It can be very easy to get caught up in the aspects of the phone that make it entertaining. Bringing games and other aspects of computers together really makes it a productivity tool. So I don't know what else to praise it for. But those are not the real reasons I like it. The very text that I'm typing right now is the reason.

Becoming adept at the keyboard is a bit of a learning curve. Butit is no different than the palm or the blackberry. And the quick composition of text makes the iPhone an all-star.

Now that I have this tool I can always work on something that interests me or even chill out with a game. But more than that, it is all in one. For me that I don't have to carry a separate item like a heavy laptop or notepad is a big deal. It let's me capture data how and when I want to.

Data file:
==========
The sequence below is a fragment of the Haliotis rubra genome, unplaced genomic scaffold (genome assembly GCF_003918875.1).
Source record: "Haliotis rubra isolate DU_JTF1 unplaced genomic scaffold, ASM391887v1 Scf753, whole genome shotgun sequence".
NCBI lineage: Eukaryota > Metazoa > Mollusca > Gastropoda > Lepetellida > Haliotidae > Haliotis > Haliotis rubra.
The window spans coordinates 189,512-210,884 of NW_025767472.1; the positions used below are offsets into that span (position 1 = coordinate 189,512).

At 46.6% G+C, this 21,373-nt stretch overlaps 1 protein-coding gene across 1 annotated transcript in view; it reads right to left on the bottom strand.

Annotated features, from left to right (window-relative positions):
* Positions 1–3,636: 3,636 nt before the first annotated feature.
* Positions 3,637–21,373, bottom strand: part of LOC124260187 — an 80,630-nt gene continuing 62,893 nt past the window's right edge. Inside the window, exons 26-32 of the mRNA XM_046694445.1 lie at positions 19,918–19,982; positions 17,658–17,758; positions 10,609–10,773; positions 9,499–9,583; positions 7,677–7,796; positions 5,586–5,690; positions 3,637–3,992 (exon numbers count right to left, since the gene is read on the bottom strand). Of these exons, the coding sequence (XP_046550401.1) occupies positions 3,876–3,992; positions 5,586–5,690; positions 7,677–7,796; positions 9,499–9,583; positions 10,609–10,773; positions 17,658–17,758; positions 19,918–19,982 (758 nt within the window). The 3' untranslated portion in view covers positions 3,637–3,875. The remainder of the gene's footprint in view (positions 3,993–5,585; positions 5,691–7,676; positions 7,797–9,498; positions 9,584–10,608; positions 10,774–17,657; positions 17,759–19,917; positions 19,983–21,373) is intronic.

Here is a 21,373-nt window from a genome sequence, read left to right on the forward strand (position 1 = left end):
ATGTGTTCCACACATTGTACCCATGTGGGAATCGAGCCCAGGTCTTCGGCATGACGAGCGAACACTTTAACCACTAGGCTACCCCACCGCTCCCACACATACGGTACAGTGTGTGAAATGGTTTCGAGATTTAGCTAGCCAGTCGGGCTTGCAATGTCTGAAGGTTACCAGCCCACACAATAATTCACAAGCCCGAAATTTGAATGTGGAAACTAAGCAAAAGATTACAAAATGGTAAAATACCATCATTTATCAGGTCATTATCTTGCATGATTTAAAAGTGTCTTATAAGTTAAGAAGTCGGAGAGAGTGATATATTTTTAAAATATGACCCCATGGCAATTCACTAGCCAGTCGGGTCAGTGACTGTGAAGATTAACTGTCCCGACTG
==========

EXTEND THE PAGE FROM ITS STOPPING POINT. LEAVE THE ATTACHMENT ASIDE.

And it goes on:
My feeling is that this will make your time committing better. Even if you are in the car you can use the voice feature. I've experimented with some of the other features that there are in some of the iPhone applications. And the reality is that the people don't have much good technology to utilize the features. One example is a voice transcription software that I recently bought. The transcription was not stellar and furthermore the transcription took too long to process on the phone.

So, much like he Internet, the apple store is filled with stuff. Much of it is mediocre and the real gems are a rarity. But none of this detracts from the device. In short, if you are a desk worker and most of yorur productivity is done in front of a computer, then I would highly recommend this device to you. I've found that I use it as muh more than just a phone and that there is an incredible amount of time that can be put to good use with this device.